After a year of work, I was laid off. Around the office, I was known as a hard worker but in my meeting with HR they brought up reasons like that one time when the creamer that the COO liked wasn’t in the refrigerator, but hey, that’s Hollywood for you. Again, the prospects of the future didn’t look too good. But luckily I was able to apply for unemployment and used the time off to start an LLC with my good friend, who I worked & roomed with as students at Morehouse and AFI. The extra time allowed us to write more, work on our slate, and exercise the connections we’d made over the years which has gotten us to where we are today.
We’d love to hear more about your business.
Crown Forum Pictures is a film production company specializing in producing quality projects for film and television. Its essentially a business/ Producer partnership between my good friend, David Starks, and myself under the umbrella of an LLC. The name of the company was inspired by a class we took (all students are required to take) while at Morehouse College called “Crown Forum.” The class meets once a week, and some of the primary functions of it are to:
– Expose students to issues affecting our common humanity.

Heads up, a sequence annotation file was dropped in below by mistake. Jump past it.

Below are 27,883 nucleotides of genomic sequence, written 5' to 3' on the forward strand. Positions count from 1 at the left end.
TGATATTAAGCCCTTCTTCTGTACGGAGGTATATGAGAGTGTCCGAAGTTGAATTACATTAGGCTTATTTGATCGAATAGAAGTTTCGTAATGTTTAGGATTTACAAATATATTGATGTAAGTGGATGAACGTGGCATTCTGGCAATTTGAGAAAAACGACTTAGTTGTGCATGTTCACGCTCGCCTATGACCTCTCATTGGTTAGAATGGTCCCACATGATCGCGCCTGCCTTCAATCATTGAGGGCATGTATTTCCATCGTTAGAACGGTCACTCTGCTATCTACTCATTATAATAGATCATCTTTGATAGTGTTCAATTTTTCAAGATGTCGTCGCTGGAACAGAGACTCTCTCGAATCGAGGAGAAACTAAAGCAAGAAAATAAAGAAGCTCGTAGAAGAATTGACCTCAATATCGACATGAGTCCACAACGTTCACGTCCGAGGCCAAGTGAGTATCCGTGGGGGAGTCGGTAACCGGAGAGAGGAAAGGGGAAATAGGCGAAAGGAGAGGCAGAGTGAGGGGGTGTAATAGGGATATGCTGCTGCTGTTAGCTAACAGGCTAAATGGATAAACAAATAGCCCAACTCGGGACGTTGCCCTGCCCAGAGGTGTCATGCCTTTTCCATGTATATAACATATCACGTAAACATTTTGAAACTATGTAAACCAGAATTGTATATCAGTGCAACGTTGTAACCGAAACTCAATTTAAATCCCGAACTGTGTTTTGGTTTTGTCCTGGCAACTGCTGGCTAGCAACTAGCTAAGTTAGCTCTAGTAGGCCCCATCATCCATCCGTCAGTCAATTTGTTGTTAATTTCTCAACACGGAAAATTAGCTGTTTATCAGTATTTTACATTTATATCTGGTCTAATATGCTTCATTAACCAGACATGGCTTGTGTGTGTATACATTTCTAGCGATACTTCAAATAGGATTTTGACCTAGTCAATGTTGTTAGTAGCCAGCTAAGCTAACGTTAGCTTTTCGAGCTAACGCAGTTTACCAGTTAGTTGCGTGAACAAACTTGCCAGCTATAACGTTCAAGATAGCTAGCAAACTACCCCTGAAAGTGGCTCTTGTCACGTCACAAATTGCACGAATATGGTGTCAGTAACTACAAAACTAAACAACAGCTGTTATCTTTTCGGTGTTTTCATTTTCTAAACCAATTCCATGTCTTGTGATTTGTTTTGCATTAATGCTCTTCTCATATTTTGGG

– Provide an environment that encourages students to develop a sense of spirituality.
– Expose students to leading thinkers on topical issues.
– Expose students to quality artistic performances.
– Expose students to positive role models.
– Develop students’ capacity to listen.
It was in this spirit that we created CFP, with a mission to expose audiences to quality performances on screen while inspiring them to initiate a dialogue and action which influences society at large. As a company, we are still in the beginning stages, but one thing I’m very proud of is that we have a talented, humble, and confident team, who is eager to get better, who are willing to take risks, and we’re unapologetic about who we are and what we believe.
Is our city a good place to do what you do?
Yeah, I think LA is the best place to start if you want to get into film making. The infrastructure here is the most conducive to getting your foot in the door to an otherwise exclusive industry. And with such a deep-seeded culture of film in the city, it is common to meet dedicated people with similar interests who are willing to collaborate in an effort to learn and grow more in the craft.